Hand over your
money. See Page 5
©ip iatltj ©u* Heel
The Orange County Board of
Commissioners is appealing
an increase in nuclear waste
held at a local power plant.
By Lauren Ritter
Local officials have taken their appeals
to the national level in a quest to prevent
a nearby power plant from expanding
on-site, potentially making it home to the
most nuclear waste in the nation.
The Orange County Board of
Commissioners filed a federal appeal
with the full
week to require a
full public hearing
Power & Light Cos.
expand its storage
of nuclear waste.
stems from a
March 1 decision
made by the full
about the appeal
and hopes to hold a
public forum on it.
Power Plant to open two additional
cooling pools at the site to store more
“Hopefully, we’ll get a full eviden
tiary hearing,” Commissioner Barry
Jacobs said. “My expectations of the
responsiveness to die concerns of
Orange County citizens are not high.”
A hill evidentiary hearing is a meeting
where the two nuclear scientists hired by
Orange County would be allowed to pre
sent their findings and conduct an open
scientific debate with CP&L’s scientists.
The federal appeal brings Orange
County’s to a total of three. Initially,
CP&L was given the green light to
expand by the NRC staff, but that deci
sion was held until a ruling was made by
the Atomic Safety and Licensing Board.
The board, which is a branch of the NRC,
gave its approval to the on-site expansion,
which was OK’d by the full commission.
But NRC spokesman Roger Hannah
said that if the full commission renders
a decision the commissioners disagree
with, then they still can appeal to the
See NRC, Page 4
By Kim Minugh
The Board of Elections met Monday
night to begin final deliberations, about
the guilt of two students allegedly
responsible for forging an e-mail during
February’s race for Carolina A.thletic
After reading written statements from
the two implicated students - sen ior Liz
Gardner and junior BJ. Talley - the
board went into deliberations to deter
mine whether the two are guilty beyond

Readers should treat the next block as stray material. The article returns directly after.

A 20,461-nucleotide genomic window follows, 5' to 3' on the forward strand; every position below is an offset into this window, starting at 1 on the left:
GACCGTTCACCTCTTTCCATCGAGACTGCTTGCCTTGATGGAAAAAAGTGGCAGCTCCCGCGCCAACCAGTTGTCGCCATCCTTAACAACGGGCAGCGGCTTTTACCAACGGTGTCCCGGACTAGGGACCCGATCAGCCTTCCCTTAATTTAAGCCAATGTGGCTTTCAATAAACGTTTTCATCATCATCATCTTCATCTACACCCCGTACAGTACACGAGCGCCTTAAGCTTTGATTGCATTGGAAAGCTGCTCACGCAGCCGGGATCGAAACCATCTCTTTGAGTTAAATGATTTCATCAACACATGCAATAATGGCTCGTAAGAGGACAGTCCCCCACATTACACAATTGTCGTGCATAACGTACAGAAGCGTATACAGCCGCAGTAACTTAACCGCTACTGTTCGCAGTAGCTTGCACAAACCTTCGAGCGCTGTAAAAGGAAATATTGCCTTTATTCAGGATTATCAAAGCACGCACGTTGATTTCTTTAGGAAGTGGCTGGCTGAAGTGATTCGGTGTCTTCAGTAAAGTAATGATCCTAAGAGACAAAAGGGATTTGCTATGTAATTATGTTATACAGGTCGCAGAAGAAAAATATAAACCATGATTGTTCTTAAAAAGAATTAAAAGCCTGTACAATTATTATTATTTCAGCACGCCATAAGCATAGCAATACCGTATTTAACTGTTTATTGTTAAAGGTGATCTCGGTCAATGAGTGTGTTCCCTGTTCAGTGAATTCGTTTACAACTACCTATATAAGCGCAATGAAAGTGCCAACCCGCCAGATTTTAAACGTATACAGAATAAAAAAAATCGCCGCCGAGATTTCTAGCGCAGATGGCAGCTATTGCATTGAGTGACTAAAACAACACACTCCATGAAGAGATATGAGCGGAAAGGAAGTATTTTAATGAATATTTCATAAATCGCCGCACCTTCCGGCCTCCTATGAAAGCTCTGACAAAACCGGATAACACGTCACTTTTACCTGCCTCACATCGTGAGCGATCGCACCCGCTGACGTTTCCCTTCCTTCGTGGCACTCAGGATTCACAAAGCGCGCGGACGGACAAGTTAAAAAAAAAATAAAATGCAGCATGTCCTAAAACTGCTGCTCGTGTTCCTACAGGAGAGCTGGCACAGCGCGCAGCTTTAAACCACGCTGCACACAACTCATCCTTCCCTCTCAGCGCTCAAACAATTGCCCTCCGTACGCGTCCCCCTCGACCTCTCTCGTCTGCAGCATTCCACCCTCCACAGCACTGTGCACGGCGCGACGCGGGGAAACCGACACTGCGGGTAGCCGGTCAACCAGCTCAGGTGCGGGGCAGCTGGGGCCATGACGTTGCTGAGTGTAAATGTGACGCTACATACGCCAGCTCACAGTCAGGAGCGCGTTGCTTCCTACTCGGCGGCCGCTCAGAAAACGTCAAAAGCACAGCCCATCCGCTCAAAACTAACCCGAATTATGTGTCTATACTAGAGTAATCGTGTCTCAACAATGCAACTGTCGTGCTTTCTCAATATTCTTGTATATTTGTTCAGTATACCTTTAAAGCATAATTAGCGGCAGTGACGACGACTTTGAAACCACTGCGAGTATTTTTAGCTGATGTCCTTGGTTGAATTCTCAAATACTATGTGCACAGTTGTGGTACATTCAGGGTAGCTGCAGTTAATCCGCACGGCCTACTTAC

a reasonable doubt'
Both students worked on candidate
Michael Songer’s campaign, Talley as
his campaign manager.
The board plans to release i!s deci
sion, before the end of the week.
The investigation was initiated by for
mer Board of Elections Vice Chairman
Fred Hill and board member Bryan
Crumpler after a Feb. 15 disqualification
hearing involving Songer and now-
CAA President Reid Chaney in which
The politicians don't just want your money. They want your soul
James Dale Davidson
State House Approves Student BOG Vote
By Michael Handy
RALEIGH - After a brief debate, the N.C.
House approved a bill Monday that calls for a stu
dent vote on the Board of Governors and sent the
proposal to the Senate, where a similar measure
died most recendy two years ago.
Proposed by Rep. Alma Adams, D-Guilford, the
bill passed by a vote of 83-26 and was then sent to
the Senate by a voice vote.
UNC Association of Student Governments
President Andrew Payne, who serves as the BOG’s
lone student member, said he expects the bill to face
a tougher batde in the Senate. “We have some work
to do in the Senate,” he said. “(The bill is) getting stuck
and held up in a committee, which I think is unfair.”
A similar bill died in a Senate committee in
1999, and Payne is working to make sure the same
thing does not happen again.
“We have to convince (Senator) Tony Rand and
(Senate President Pro Tern Marc) Basnight,” he said.